Europe must undergo profound reform to succeed in the digital, globalized age
Company lawyers understand and appreciate Europe and European policymaking. Their work has clearly been internationalized and Europeanized over the last decade. In this unstable and shifting world of today, it is interesting to reflect upon where Europe is heading, because the world is indeed changing rapidly. Digitalization and globalization affect every nation, their politics and economy, the way we work, the way we live.
Hence the question: How do we cope with these revolutionary developments? And how can the European Union keep up with these rapid changes?
Guy Verhofstadt, Former Prime Minister of Belgium and Chair of the Group of the Alliance of Liberals and Democrats in the European Parliament, reflects on the future of the European Union.
GDPR as a protective measure – Europe must increasingly take the lead
Since May, the European Union has a new General Data Protection Regulation (GDPR), which is to be directly implemented by all European digital regulators. This is an important milestone, and Europe was the first continent to launch comprehensive and far-reaching legislation to protect the private data of its citizens.
However, the GDPR is a protective measure. It is reactive and defensive in nature, but not pro-active. Yet if the European Union doesn’t go on the offensive on the digital market, they will only fall further behind.
Things have to change
The eurozone needs to be mended to get the European economy back on track. It should no longer divide national economies into good and bad performers, but lift them all up. And for this reason, they also need to speed up the negotiations on the free trade agreements, and include high social and environmental standards that will create more jobs.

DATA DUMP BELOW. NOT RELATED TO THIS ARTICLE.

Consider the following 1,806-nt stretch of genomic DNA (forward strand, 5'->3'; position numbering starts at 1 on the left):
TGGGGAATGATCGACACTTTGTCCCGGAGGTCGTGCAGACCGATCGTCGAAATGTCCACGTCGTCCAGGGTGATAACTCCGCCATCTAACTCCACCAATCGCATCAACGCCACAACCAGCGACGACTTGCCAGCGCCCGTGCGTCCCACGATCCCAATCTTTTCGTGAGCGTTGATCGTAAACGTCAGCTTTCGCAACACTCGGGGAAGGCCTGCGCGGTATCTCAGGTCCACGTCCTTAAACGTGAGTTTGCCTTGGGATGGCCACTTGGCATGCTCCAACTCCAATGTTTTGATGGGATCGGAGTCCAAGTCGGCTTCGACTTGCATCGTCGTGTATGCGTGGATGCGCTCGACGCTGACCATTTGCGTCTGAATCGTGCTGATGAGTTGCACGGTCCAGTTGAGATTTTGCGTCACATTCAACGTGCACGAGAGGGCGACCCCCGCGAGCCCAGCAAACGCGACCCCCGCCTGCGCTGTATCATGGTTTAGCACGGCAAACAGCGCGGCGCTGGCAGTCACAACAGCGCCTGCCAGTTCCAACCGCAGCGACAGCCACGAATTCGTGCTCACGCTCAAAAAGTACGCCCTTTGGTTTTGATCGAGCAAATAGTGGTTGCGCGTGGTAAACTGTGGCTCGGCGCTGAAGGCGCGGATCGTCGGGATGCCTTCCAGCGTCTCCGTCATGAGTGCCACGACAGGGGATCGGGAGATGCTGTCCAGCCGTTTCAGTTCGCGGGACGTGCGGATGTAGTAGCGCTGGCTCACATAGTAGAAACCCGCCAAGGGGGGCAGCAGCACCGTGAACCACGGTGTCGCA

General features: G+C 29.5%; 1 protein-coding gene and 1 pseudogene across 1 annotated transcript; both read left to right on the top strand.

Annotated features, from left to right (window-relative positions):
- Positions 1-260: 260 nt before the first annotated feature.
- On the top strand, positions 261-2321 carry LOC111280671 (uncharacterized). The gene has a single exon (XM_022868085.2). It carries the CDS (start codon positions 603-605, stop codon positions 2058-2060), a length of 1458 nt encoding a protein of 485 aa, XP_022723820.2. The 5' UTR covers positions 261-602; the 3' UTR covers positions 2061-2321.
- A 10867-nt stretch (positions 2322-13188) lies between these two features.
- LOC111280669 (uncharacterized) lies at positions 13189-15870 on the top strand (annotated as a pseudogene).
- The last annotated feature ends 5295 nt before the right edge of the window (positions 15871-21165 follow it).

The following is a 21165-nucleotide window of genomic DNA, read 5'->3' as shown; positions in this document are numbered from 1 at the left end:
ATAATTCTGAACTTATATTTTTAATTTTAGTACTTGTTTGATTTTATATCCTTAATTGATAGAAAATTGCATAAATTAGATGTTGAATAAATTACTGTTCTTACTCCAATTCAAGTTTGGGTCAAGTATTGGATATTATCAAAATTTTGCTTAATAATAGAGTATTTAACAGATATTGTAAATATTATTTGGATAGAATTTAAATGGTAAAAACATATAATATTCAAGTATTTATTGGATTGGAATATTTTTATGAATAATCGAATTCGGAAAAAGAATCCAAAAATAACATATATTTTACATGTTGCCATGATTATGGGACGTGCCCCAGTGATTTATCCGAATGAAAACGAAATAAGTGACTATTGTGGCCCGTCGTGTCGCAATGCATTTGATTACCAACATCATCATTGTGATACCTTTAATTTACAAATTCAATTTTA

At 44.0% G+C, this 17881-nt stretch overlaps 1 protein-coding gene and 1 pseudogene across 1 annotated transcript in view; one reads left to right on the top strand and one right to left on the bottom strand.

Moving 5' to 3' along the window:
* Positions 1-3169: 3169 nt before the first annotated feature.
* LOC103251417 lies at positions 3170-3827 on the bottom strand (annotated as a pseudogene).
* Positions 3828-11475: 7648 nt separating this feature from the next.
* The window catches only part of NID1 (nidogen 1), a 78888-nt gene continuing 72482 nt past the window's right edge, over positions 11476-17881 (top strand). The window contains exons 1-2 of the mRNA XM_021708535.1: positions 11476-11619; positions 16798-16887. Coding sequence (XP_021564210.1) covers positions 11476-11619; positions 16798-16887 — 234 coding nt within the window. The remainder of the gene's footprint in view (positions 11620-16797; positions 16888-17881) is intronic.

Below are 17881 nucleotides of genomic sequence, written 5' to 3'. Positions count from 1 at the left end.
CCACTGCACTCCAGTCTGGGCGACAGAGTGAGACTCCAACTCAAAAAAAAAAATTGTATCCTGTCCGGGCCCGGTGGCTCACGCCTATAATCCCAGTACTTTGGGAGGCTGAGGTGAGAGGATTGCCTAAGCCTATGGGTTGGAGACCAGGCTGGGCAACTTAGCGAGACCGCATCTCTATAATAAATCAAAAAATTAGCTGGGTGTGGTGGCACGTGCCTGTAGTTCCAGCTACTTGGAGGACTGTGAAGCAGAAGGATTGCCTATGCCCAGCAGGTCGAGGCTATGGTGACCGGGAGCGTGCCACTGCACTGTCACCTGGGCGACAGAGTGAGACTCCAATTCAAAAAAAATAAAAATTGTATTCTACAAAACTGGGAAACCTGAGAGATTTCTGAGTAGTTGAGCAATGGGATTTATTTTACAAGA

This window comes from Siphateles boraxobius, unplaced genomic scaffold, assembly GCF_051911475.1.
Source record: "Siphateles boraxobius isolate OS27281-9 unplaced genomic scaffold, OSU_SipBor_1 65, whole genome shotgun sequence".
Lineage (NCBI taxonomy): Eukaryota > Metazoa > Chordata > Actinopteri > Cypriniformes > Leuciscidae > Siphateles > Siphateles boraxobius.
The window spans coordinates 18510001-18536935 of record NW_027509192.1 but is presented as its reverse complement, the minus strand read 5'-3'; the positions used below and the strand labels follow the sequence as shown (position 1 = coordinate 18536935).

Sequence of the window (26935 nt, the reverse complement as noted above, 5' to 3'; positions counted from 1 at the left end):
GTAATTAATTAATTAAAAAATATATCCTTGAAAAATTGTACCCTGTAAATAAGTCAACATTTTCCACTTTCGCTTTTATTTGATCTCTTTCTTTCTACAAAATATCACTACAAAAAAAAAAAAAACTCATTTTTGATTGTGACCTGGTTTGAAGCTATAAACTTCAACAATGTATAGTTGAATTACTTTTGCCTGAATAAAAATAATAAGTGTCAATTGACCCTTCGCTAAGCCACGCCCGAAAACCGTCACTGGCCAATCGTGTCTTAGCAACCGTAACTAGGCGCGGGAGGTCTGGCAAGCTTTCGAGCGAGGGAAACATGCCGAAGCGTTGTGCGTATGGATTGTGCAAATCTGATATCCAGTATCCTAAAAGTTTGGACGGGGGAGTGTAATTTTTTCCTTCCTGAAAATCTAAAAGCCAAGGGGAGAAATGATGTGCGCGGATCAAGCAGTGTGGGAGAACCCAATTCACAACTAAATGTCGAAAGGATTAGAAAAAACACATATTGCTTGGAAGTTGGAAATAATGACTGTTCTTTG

Another top priority is a large-scale, comprehensive overhaul of the migration policy. Or better: a unification of our 27 national migration policies. This would result in a common border and coastguard to protect the EU’s external borders. There needs to be a migration policy that has one set of European rules applicable in every member state instead of the 27 different regimes.
Thirdly, Europe needs a defense system which enables it to deal with trouble that crops up in its own backyard, like the conflicts in Ukraine and Syria. It needs to create its own European Defence Union by drastically expanding the EuroCorps, unifying chains of command and creating a common military purchasing policy.
It can be done
In the 1980s, Europe was in a very similar situation as the one it is facing today. Eurosclerosis was the buzzword at that time – until the European Commission President Jacques Delors decided to do something about it. Not by pandering to the negative feelings of people, but by strengthening the European Union and making it better and more effective. He launched the internal market.
He got rid of custom duties and border controls within the EU, and he made it possible for service providers to obtain one single license that allowed them to do business anywhere in the union.
Jacques Delors didn’t say: “Oh, people are unhappy with the EU, so we should give up on it.” He said: “People are unhappy with the EU so we should reform it, and make it work again.”
The European Union is the answer – but it must undergo profound reform
Today, we need the same pro-active approach as the one applied by Delors. Globalization is taking place at an accelerated pace. Today, it is the multinationals who take decisions, while our democracies are still largely organized at national level. Europe must be the answer to these challenges. This simply cannot be solved by individual nation states.
To achieve this, the European Union must undergo profound reform so that it will become able to truly benefit from globalization and to minimize the disadvantages.
Guy Verhofstadt, 65, is the leader of the Alliance of Liberals and Democrats for Europe in the European Parliament. He served as prime minister of Belgium from 1999 to 2008. This contribution is an abridged version of the speech he gave at the ECLA Reception in Brussels in April 2018.